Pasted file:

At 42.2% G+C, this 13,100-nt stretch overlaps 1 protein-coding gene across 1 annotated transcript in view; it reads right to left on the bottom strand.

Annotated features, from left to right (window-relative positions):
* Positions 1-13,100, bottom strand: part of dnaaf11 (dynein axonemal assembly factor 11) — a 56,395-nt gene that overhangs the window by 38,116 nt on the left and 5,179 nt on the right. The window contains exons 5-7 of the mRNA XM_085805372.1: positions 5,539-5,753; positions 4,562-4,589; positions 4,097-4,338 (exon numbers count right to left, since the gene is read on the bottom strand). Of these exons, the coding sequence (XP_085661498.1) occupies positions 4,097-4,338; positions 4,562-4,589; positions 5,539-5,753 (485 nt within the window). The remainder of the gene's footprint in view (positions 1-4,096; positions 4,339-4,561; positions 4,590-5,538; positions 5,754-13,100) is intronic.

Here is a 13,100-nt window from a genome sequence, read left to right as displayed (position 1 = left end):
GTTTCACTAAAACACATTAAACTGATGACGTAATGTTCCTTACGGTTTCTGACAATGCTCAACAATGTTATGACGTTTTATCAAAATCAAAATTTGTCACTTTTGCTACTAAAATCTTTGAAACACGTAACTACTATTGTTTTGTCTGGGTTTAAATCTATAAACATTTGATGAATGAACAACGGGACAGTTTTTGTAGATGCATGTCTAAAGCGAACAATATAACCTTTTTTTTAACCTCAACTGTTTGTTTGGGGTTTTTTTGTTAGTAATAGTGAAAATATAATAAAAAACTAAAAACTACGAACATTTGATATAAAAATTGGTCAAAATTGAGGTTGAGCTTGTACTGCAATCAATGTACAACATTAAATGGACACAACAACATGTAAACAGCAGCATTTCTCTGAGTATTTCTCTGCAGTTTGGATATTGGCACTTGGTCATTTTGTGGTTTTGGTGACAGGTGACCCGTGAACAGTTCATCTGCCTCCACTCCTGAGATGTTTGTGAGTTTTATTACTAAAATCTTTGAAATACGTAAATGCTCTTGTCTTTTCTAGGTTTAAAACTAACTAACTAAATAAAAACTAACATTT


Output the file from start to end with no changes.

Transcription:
At 42.2% G+C, this 13,100-nt stretch overlaps 1 protein-coding gene across 1 annotated transcript in view; it reads right to left on the bottom strand.

Annotated features, from left to right (window-relative positions):
* Positions 1-13,100, bottom strand: part of dnaaf11 (dynein axonemal assembly factor 11) — a 56,395-nt gene that overhangs the window by 38,116 nt on the left and 5,179 nt on the right. The window contains exons 5-7 of the mRNA XM_085805372.1: positions 5,539-5,753; positions 4,562-4,589; positions 4,097-4,338 (exon numbers count right to left, since the gene is read on the bottom strand). Of these exons, the coding sequence (XP_085661498.1) occupies positions 4,097-4,338; positions 4,562-4,589; positions 5,539-5,753 (485 nt within the window). The remainder of the gene's footprint in view (positions 1-4,096; positions 4,339-4,561; positions 4,590-5,538; positions 5,754-13,100) is intronic.

Here is a 13,100-nt window from a genome sequence, read left to right as displayed (position 1 = left end):
GTTTCACTAAAACACATTAAACTGATGACGTAATGTTCCTTACGGTTTCTGACAATGCTCAACAATGTTATGACGTTTTATCAAAATCAAAATTTGTCACTTTTGCTACTAAAATCTTTGAAACACGTAACTACTATTGTTTTGTCTGGGTTTAAATCTATAAACATTTGATGAATGAACAACGGGACAGTTTTTGTAGATGCATGTCTAAAGCGAACAATATAACCTTTTTTTTAACCTCAACTGTTTGTTTGGGGTTTTTTTGTTAGTAATAGTGAAAATATAATAAAAAACTAAAAACTACGAACATTTGATATAAAAATTGGTCAAAATTGAGGTTGAGCTTGTACTGCAATCAATGTACAACATTAAATGGACACAACAACATGTAAACAGCAGCATTTCTCTGAGTATTTCTCTGCAGTTTGGATATTGGCACTTGGTCATTTTGTGGTTTTGGTGACAGGTGACCCGTGAACAGTTCATCTGCCTCCACTCCTGAGATGTTTGTGAGTTTTATTACTAAAATCTTTGAAATACGTAAATGCTCTTGTCTTTTCTAGGTTTAAAACTAACTAACTAAATAAAAACTAACATTT